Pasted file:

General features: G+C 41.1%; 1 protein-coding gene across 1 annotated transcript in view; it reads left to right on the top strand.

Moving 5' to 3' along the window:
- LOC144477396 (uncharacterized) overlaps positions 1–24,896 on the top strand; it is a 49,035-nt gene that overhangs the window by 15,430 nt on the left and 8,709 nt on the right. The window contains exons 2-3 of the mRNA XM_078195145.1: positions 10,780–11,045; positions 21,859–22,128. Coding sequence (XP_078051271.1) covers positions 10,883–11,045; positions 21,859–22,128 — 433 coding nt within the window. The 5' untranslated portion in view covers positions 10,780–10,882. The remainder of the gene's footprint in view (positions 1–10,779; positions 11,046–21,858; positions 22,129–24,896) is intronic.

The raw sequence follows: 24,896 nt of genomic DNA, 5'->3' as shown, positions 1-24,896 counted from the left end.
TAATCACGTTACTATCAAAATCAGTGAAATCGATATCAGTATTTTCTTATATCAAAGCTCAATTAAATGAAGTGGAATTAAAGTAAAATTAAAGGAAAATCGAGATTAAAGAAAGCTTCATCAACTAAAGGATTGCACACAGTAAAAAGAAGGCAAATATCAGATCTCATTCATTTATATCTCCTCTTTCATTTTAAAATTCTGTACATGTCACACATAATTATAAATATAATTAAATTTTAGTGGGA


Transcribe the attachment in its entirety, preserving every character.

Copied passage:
General features: G+C 41.1%; 1 protein-coding gene across 1 annotated transcript in view; it reads left to right on the top strand.

Moving 5' to 3' along the window:
- LOC144477396 (uncharacterized) overlaps positions 1–24,896 on the top strand; it is a 49,035-nt gene that overhangs the window by 15,430 nt on the left and 8,709 nt on the right. The window contains exons 2-3 of the mRNA XM_078195145.1: positions 10,780–11,045; positions 21,859–22,128. Coding sequence (XP_078051271.1) covers positions 10,883–11,045; positions 21,859–22,128 — 433 coding nt within the window. The 5' untranslated portion in view covers positions 10,780–10,882. The remainder of the gene's footprint in view (positions 1–10,779; positions 11,046–21,858; positions 22,129–24,896) is intronic.

The raw sequence follows: 24,896 nt of genomic DNA, 5'->3' as shown, positions 1-24,896 counted from the left end.
TAATCACGTTACTATCAAAATCAGTGAAATCGATATCAGTATTTTCTTATATCAAAGCTCAATTAAATGAAGTGGAATTAAAGTAAAATTAAAGGAAAATCGAGATTAAAGAAAGCTTCATCAACTAAAGGATTGCACACAGTAAAAAGAAGGCAAATATCAGATCTCATTCATTTATATCTCCTCTTTCATTTTAAAATTCTGTACATGTCACACATAATTATAAATATAATTAAATTTTAGTGGGA